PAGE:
Upcycling

One of the things Sean and I are great at is finding a bargain, it’s not by chance, it’s by persistence, this is the story of some of y favorite upcycles along our way to our home build. 

There was a year or so while I worked at the state that our agency had no funding. We were pretty much told to sit at our desks and keep quiet to maintain current staffing levels aka our jobs. I hated it, I’m a project person, I needed to stay busy. It was about this time I got really good at using Craig’s list, this was before most of the apps and social media sales groups came on board. I established good searches, browsed a lot, and learned what to look for. 

I dabbled for a while in flipping jewelry, buying loose diamonds, setting them, and reselling, the same with furniture although I wasn’t refinishing at the time, just reselling. It kept me busy and made a nice side stream of income. I rarely buy anything without searching for it used first, and sometimes things I’m not even looking for jump out at me. That’s what happened with our first boat.

We had talked a bit about owning a boat, we enjoyed being on the water with family but whatever we got had to fit in our garage. We found a 16′ seadoo boat listed for $3400, bought it for $3k. It ran, but needed work, upholstery, some engine tune ups. It came with marine vinyl so Sean got a heat gun and reupholstered it, heat gunned the plastics to refresh the color, added hydroturf, led lighting, engine upgrades, all together @$500. We sold it the following year for $6500 and bought a 17′ bayliner for $7500. It was better, but really basic. We added decals, lighting, a few cosmetics and sold that the following year for $10,500 and bought our current boat, a sea Ray 185 for $11k. We’ve had that for 3 years now, still laugh about the one that started it all. Now @$5k into a boat that still works great for us.

Our camper was a similar story. With the idea of building a house on the table, we’d need a place to stay on our land. I found a Coleman pop up tent trailer for $1100 on Facebook and jumped on it. The inside was perfect, but the top had cracked from the sun and needed to be replaced so it was priced to sell. Sean sanded the top down, coated it in marine resin and weather proofed it. It was a million times better. We sold it the following year for $4500 without ever having slept in it. We bought our current camper, a 2004 hybrid for $3000 because it needed cleaning and small repairs. We scrubbed it, replaced the couch, recovered the cushions, New lights, stereo, faucets, and mattressses. It’s nearly new inside and we are @ a net zero on owning it.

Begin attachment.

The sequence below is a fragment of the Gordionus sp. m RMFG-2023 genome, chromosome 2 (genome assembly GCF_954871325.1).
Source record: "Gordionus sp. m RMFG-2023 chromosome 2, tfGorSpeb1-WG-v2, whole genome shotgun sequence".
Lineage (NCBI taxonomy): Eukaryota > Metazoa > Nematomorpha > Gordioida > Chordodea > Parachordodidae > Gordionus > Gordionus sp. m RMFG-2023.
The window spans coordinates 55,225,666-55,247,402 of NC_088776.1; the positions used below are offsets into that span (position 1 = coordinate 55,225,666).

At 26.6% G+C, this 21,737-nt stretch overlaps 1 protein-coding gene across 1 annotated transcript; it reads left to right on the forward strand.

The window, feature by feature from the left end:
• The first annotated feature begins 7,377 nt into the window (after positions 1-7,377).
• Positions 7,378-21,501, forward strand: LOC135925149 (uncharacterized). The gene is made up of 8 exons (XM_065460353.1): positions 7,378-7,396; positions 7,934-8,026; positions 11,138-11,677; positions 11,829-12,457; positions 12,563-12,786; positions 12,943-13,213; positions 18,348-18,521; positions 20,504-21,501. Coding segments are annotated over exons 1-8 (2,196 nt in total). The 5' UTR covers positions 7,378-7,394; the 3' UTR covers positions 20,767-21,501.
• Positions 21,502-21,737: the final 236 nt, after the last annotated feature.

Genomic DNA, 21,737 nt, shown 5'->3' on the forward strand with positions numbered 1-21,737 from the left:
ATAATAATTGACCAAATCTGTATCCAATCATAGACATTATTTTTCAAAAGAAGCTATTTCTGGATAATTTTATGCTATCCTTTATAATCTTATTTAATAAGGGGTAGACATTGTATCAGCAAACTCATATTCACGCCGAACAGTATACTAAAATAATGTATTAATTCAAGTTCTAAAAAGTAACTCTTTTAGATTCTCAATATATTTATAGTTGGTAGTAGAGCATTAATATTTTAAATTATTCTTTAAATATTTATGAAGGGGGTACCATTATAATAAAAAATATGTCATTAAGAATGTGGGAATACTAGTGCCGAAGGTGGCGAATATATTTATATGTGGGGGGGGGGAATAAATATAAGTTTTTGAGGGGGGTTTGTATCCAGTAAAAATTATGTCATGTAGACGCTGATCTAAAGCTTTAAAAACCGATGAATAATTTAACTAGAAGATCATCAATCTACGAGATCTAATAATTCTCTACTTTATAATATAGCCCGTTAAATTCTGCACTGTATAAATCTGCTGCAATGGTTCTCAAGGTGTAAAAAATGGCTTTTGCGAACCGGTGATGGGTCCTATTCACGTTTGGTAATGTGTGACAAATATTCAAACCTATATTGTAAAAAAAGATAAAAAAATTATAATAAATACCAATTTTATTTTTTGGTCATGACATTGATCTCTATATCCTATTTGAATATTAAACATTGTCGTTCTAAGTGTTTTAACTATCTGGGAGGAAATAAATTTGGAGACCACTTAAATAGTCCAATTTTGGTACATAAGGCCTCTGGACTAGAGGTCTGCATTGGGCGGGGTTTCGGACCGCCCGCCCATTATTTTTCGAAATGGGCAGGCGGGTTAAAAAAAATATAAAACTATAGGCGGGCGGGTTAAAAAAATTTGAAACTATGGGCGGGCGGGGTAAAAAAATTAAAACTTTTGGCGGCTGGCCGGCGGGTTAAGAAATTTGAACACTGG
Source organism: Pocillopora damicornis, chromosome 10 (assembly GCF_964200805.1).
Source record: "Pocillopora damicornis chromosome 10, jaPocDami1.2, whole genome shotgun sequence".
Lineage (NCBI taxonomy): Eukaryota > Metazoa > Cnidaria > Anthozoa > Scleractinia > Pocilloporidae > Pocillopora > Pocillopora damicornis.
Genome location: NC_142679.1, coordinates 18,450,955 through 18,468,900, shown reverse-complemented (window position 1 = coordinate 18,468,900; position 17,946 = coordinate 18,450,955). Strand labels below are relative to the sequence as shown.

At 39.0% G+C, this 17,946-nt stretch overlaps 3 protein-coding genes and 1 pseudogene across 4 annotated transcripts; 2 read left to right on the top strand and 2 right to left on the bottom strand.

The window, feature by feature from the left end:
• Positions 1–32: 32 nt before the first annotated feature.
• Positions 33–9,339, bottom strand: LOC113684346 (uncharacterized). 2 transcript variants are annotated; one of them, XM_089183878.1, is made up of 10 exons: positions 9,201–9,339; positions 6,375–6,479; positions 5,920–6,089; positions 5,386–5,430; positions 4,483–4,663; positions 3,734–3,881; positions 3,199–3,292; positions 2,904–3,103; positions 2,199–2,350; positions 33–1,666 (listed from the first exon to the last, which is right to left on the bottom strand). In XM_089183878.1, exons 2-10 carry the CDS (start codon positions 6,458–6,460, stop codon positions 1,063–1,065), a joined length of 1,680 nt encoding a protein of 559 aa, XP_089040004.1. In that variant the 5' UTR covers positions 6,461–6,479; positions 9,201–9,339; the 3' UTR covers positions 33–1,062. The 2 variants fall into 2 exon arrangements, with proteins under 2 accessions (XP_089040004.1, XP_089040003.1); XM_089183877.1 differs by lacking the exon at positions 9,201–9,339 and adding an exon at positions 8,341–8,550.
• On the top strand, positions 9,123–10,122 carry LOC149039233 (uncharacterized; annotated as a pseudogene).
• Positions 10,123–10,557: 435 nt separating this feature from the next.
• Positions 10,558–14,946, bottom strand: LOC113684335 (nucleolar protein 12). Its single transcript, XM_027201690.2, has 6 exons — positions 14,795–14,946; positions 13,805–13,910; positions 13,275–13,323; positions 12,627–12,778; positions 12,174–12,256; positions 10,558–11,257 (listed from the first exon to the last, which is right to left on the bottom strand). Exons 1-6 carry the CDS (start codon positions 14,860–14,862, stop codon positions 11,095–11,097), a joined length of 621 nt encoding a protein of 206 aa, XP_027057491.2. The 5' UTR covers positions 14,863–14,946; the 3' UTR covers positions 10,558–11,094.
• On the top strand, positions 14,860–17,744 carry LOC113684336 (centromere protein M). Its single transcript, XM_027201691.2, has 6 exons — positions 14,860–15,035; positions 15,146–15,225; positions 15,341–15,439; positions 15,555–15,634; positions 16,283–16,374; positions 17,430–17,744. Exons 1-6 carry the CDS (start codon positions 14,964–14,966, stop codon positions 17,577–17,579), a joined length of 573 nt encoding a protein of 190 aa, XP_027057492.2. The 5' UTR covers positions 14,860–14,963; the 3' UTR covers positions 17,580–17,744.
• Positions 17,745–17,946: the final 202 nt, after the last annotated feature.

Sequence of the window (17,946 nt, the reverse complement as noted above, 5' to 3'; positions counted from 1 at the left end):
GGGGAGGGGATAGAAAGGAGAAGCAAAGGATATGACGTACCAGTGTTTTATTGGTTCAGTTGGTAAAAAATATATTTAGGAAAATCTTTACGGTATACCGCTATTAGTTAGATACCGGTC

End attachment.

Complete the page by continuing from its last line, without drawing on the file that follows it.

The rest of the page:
Our truck was another necessity with my business growing and construction taking a toll on my suv. We found our truck, a 2004 Toyota tundra for $1700. It had a damaged quarter panel from a fence bender, but clean title. Sean got a new panel, we sold it the following year for $5600 and bought our current truck for $10,500.

The front doors to our house are big wrought iron double doors. I found them late one night online for $1500+$200 shipping and ordered a set before we even had plans. I Called the architect and told him what we needed to incorporate and he recommended we go with the bigger size so I placed another order and cancelled the original. The company mistakenly shipped both sets of doors! We considered rejecting them, but I kept the shipment. We called the company and asked for a credit to keep the second doors as they would have to repay for freight service and ‘re crate them as the first company had removed the shipping crate. They offered us $400 to not send them back. We then sold the doors for $2000. All in all, beautiful doors worth @$5k for under $1k. 

None of this is a story of luck. I literally search nightly for construction materials, anything I think we could use. It is part of my routine now. We think of everything in terms of whether we could improve in it and make it work, or at least use it as a stepping stone to what we really want. We aren’t afraid of a project, if we don’t know how, we will learn. We aren’t afraid to ask for a deal, discount, or make an offer. Each one has our blood, sweat, and tears in it. We have worked hard to have things we may not otherwise be able to, and we appreciate them so much more as a result. It is 0% Luck, 100% Hustle!

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